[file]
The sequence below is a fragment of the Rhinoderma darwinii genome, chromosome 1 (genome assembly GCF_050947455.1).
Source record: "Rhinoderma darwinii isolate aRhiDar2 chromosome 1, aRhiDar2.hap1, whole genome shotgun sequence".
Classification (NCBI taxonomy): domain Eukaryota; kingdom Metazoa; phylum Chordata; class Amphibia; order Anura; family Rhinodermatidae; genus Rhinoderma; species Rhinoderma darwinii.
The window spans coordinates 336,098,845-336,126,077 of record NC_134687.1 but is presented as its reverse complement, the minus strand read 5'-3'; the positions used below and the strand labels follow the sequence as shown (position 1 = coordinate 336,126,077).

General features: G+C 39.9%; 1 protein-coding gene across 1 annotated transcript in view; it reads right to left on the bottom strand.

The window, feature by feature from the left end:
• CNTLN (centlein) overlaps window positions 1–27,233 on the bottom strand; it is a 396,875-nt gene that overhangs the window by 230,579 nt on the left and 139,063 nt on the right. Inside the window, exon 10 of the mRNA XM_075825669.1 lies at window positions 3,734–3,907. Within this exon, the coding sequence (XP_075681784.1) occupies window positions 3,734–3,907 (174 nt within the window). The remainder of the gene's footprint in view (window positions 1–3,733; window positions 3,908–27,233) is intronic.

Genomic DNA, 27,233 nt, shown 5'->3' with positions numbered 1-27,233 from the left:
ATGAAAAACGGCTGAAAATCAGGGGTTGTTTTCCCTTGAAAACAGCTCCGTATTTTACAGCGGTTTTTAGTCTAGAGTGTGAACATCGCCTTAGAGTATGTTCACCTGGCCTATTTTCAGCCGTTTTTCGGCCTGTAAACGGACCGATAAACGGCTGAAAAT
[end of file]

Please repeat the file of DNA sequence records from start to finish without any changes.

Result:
The sequence below is a fragment of the Rhinoderma darwinii genome, chromosome 1 (genome assembly GCF_050947455.1).
Source record: "Rhinoderma darwinii isolate aRhiDar2 chromosome 1, aRhiDar2.hap1, whole genome shotgun sequence".
Classification (NCBI taxonomy): domain Eukaryota; kingdom Metazoa; phylum Chordata; class Amphibia; order Anura; family Rhinodermatidae; genus Rhinoderma; species Rhinoderma darwinii.
The window spans coordinates 336,098,845-336,126,077 of record NC_134687.1 but is presented as its reverse complement, the minus strand read 5'-3'; the positions used below and the strand labels follow the sequence as shown (position 1 = coordinate 336,126,077).

General features: G+C 39.9%; 1 protein-coding gene across 1 annotated transcript in view; it reads right to left on the bottom strand.

The window, feature by feature from the left end:
• CNTLN (centlein) overlaps window positions 1–27,233 on the bottom strand; it is a 396,875-nt gene that overhangs the window by 230,579 nt on the left and 139,063 nt on the right. Inside the window, exon 10 of the mRNA XM_075825669.1 lies at window positions 3,734–3,907. Within this exon, the coding sequence (XP_075681784.1) occupies window positions 3,734–3,907 (174 nt within the window). The remainder of the gene's footprint in view (window positions 1–3,733; window positions 3,908–27,233) is intronic.

Genomic DNA, 27,233 nt, shown 5'->3' with positions numbered 1-27,233 from the left:
ATGAAAAACGGCTGAAAATCAGGGGTTGTTTTCCCTTGAAAACAGCTCCGTATTTTACAGCGGTTTTTAGTCTAGAGTGTGAACATCGCCTTAGAGTATGTTCACCTGGCCTATTTTCAGCCGTTTTTCGGCCTGTAAACGGACCGATAAACGGCTGAAAAT